But for half an hour it remained so densely undergrown I couldn't move more than a few feet in a straight line or without ducking under a rhododendron bough. I began to appreciate the urge to make clearings and the old folklore in which woods are dark, fearful places. No doubt my destination was somewhere through this tangle, but even my compass began to wobble confusedly in the dimness. If I continued, I thought, I could soon make life inconvenient for a search-and-rescue crew and mortify myself by getting lost in a country I didn't think had any wilderness.

So I turned back east again, crossed a stream in the dim thicket of branches, writhed through the edge of the rhododendrons and dropped back into the bog, which immediately squished in over the tops of my boots. When I was most of the way back, something broke away from a rock and became an old ram with curled horns, and I realized that I had followed the tracks not of the official deer herd but of sheep illegally grazing the park.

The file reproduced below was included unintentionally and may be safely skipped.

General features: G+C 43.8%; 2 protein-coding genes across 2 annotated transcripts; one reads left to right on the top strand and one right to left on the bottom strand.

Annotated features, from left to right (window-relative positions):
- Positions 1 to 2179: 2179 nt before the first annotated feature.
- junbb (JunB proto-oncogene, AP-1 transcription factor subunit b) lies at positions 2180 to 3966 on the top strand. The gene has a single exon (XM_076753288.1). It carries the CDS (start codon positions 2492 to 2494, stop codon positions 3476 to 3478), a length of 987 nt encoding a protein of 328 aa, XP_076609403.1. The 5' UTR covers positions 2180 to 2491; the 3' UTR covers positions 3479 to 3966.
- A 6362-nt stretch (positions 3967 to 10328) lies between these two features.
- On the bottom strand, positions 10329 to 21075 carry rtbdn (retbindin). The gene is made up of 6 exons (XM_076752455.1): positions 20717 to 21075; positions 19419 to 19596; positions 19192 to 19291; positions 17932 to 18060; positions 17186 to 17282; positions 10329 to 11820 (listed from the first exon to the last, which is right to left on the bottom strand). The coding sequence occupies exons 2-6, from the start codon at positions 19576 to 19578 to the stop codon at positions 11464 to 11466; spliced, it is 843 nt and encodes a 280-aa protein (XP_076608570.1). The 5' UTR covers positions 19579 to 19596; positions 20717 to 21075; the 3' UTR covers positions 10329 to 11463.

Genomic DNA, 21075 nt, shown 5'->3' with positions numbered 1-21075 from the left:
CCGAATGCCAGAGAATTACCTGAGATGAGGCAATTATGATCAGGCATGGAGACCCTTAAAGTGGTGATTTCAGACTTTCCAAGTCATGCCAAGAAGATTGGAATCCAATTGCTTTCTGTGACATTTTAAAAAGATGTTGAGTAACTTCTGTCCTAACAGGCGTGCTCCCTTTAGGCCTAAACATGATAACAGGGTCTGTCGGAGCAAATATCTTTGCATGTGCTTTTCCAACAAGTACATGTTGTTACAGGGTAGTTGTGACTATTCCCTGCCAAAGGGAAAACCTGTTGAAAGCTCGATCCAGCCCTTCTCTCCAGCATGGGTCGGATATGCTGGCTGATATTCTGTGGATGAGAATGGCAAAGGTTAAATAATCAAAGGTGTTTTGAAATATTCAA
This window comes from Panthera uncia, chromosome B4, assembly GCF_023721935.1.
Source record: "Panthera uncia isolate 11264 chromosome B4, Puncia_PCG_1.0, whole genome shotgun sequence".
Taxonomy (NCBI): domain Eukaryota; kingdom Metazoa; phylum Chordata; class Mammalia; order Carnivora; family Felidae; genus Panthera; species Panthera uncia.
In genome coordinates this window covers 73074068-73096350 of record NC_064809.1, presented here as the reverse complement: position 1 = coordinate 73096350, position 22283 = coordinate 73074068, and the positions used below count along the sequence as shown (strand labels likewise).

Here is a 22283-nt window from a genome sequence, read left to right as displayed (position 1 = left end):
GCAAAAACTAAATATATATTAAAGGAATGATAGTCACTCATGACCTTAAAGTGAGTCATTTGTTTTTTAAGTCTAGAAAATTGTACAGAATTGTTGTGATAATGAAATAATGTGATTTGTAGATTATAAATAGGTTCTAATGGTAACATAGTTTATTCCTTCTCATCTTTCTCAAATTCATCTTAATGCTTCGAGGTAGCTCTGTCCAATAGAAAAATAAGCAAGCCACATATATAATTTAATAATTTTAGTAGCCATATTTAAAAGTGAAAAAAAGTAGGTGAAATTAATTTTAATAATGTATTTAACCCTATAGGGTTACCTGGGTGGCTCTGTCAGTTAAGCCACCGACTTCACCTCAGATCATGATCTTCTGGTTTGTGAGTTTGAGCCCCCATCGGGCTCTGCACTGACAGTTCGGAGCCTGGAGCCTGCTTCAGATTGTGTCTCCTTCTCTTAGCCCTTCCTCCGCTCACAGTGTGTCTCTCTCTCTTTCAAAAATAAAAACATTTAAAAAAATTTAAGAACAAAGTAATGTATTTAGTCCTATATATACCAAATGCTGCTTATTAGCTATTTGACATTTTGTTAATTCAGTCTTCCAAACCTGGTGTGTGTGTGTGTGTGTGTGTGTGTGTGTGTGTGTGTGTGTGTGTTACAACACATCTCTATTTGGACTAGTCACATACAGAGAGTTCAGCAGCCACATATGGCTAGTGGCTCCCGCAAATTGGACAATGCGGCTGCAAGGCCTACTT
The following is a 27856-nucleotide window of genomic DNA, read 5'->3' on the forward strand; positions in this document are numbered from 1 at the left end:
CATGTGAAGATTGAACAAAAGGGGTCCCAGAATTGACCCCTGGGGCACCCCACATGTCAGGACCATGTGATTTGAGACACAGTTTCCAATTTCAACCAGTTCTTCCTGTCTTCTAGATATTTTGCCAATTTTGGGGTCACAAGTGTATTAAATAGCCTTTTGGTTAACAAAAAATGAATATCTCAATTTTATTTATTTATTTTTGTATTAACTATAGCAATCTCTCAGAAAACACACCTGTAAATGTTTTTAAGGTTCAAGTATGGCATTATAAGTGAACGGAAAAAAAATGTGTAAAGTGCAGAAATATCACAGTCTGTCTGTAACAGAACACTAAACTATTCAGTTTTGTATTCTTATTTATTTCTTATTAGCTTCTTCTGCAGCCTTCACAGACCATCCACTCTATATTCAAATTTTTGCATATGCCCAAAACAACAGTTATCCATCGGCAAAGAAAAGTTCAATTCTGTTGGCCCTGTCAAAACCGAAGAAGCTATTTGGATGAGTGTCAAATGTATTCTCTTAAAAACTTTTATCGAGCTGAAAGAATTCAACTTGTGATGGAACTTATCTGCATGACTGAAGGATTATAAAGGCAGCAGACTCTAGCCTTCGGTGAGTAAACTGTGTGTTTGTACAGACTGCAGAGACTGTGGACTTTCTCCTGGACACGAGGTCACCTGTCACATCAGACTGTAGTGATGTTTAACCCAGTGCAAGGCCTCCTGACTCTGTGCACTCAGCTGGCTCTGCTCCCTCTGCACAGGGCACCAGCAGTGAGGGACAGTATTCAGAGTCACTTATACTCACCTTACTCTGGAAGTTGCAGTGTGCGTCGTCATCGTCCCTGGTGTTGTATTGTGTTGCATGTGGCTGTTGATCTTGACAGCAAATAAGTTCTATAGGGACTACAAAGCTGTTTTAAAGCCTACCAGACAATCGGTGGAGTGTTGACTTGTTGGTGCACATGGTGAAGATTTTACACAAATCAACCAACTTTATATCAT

Sheepish myself, I blundered back into the huge botanical garden at Muckross (famed for its collection of exotics) and found myself standing in front of a cluster of redwoods, their shaggy bark as comforting as a friend's face. If Northern California is completely clearcut, I thought, there will still be redwoods and Monterey cypress to admire in the west of Ireland.

Forester Barney O'Reilly had left me spluttering a few days before when he asserted that, unlike Ireland, all the forests in America were protected. It was such a happy thought for him that I couldn't dislodge it. I had met Barney through Kathleen Gibbon, whom I had met in Killarney the year before at an environmental conference where she was trying to interest someone in the fate of her local forest on the banks of the Shannon in Galway. She succeeded with me, and so I became her guest‹and when I arrived I found that despite her jeans and sweatshirts she was more properly addressed as Sister Kathleen, and that I was to stay in a convent.